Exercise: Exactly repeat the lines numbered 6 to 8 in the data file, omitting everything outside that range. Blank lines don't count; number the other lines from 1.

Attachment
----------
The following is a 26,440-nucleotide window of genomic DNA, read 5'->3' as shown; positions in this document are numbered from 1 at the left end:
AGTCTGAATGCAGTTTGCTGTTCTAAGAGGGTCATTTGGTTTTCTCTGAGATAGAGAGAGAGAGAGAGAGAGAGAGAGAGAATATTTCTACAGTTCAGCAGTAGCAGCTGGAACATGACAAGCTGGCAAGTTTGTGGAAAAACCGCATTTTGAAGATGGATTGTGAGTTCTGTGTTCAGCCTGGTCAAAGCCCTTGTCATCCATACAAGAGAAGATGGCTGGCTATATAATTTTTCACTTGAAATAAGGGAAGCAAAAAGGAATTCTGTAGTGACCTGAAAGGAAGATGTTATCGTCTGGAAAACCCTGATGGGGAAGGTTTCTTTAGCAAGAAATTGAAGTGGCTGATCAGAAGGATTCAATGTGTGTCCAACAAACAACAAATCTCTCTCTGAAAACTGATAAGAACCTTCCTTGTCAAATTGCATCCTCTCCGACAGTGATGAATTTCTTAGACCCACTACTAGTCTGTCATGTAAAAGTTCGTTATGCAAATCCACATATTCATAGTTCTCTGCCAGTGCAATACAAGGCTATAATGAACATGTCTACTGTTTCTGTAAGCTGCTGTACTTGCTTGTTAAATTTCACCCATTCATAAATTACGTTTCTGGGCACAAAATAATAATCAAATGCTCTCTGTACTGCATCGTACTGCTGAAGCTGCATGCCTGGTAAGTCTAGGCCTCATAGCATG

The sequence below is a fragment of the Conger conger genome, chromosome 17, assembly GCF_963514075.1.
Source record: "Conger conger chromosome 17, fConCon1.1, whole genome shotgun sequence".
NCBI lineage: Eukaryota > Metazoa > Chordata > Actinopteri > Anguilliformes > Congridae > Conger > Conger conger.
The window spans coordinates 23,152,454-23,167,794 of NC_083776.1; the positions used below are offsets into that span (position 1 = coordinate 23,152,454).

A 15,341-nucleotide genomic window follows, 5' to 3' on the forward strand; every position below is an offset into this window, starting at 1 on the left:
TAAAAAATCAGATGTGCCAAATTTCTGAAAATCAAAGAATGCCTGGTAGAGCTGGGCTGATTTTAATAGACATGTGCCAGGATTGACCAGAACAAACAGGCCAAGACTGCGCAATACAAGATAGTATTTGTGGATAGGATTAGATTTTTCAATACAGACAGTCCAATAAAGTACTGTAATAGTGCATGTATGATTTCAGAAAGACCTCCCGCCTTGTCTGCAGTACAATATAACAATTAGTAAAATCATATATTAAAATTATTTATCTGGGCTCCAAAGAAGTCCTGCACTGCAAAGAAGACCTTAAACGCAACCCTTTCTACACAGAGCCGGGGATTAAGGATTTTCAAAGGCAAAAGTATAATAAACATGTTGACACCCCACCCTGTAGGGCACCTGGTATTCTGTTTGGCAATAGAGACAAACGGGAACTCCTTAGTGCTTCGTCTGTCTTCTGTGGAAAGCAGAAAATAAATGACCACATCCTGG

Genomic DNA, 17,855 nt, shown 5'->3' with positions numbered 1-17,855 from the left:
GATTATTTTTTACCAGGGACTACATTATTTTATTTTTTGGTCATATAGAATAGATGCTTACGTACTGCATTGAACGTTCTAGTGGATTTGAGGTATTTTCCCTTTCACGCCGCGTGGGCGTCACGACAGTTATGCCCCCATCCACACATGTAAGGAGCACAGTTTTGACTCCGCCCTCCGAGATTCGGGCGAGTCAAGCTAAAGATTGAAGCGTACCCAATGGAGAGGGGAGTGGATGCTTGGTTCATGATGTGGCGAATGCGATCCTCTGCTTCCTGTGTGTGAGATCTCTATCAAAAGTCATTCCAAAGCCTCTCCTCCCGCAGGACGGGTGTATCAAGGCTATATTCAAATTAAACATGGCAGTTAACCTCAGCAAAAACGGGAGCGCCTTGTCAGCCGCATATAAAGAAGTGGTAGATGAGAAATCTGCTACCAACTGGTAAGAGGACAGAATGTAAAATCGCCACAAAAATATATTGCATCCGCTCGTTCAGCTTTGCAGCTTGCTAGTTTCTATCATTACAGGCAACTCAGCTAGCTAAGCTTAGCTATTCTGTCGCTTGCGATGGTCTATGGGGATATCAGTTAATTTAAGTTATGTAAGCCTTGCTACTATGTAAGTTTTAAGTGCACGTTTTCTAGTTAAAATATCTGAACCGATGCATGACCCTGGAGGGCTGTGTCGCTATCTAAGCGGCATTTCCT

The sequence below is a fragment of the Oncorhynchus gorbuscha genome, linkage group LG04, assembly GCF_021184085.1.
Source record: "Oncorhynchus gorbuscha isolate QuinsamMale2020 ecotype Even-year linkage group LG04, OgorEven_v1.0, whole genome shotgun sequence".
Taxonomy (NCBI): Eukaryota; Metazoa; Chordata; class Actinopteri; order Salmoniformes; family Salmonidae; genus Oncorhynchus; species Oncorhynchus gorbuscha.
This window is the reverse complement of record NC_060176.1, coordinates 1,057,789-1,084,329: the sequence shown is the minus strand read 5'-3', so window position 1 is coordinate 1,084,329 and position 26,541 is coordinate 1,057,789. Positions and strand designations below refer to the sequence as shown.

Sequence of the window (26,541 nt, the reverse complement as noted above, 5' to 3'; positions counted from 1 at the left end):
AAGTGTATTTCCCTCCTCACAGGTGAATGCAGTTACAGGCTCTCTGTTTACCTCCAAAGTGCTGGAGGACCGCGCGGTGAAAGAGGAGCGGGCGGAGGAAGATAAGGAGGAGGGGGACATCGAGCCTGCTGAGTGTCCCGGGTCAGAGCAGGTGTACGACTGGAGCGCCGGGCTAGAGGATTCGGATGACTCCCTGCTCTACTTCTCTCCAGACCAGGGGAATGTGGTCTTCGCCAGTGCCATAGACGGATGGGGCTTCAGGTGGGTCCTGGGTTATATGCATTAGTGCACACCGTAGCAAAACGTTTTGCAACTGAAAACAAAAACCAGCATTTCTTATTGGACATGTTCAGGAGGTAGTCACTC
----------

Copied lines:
The window spans coordinates 23,152,454-23,167,794 of NC_083776.1; the positions used below are offsets into that span (position 1 = coordinate 23,152,454).

A 15,341-nucleotide genomic window follows, 5' to 3' on the forward strand; every position below is an offset into this window, starting at 1 on the left:
TAAAAAATCAGATGTGCCAAATTTCTGAAAATCAAAGAATGCCTGGTAGAGCTGGGCTGATTTTAATAGACATGTGCCAGGATTGACCAGAACAAACAGGCCAAGACTGCGCAATACAAGATAGTATTTGTGGATAGGATTAGATTTTTCAATACAGACAGTCCAATAAAGTACTGTAATAGTGCATGTATGATTTCAGAAAGACCTCCCGCCTTGTCTGCAGTACAATATAACAATTAGTAAAATCATATATTAAAATTATTTATCTGGGCTCCAAAGAAGTCCTGCACTGCAAAGAAGACCTTAAACGCAACCCTTTCTACACAGAGCCGGGGATTAAGGATTTTCAAAGGCAAAAGTATAATAAACATGTTGACACCCCACCCTGTAGGGCACCTGGTATTCTGTTTGGCAATAGAGACAAACGGGAACTCCTTAGTGCTTCGTCTGTCTTCTGTGGAAAGCAGAAAATAAATGACCACATCCTGG